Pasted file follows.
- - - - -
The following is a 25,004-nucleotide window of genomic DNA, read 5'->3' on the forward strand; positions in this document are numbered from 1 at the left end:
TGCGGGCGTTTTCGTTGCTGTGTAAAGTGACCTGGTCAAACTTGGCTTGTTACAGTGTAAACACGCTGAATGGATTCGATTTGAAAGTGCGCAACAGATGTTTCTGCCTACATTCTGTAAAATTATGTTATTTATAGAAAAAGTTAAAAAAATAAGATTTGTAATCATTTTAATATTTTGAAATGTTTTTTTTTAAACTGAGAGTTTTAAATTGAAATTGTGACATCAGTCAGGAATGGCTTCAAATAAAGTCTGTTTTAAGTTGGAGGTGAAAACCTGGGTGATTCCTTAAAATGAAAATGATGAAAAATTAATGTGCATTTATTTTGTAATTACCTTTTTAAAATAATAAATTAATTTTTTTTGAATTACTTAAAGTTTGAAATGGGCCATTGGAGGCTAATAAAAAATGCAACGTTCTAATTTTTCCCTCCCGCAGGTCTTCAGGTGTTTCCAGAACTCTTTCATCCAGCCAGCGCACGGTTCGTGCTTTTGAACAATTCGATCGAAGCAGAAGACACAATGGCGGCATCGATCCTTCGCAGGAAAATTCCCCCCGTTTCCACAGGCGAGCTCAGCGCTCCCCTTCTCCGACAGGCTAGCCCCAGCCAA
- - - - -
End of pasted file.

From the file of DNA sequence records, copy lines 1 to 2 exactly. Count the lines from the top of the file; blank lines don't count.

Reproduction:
The following is a 25,004-nucleotide window of genomic DNA, read 5'->3' on the forward strand; positions in this document are numbered from 1 at the left end:
TGCGGGCGTTTTCGTTGCTGTGTAAAGTGACCTGGTCAAACTTGGCTTGTTACAGTGTAAACACGCTGAATGGATTCGATTTGAAAGTGCGCAACAGATGTTTCTGCCTACATTCTGTAAAATTATGTTATTTATAGAAAAAGTTAAAAAAATAAGATTTGTAATCATTTTAATATTTTGAAATGTTTTTTTTTAAACTGAGAGTTTTAAATTGAAATTGTGACATCAGTCAGGAATGGCTTCAAATAAAGTCTGTTTTAAGTTGGAGGTGAAAACCTGGGTGATTCCTTAAAATGAAAATGATGAAAAATTAATGTGCATTTATTTTGTAATTACCTTTTTAAAATAATAAATTAATTTTTTTTGAATTACTTAAAGTTTGAAATGGGCCATTGGAGGCTAATAAAAAATGCAACGTTCTAATTTTTCCCTCCCGCAGGTCTTCAGGTGTTTCCAGAACTCTTTCATCCAGCCAGCGCACGGTTCGTGCTTTTGAACAATTCGATCGAAGCAGAAGACACAATGGCGGCATCGATCCTTCGCAGGAAAATTCCCCCCGTTTCCACAGGCGAGCTCAGCGCTCCCCTTCTCCGACAGGCTAGCCCCAGCCAA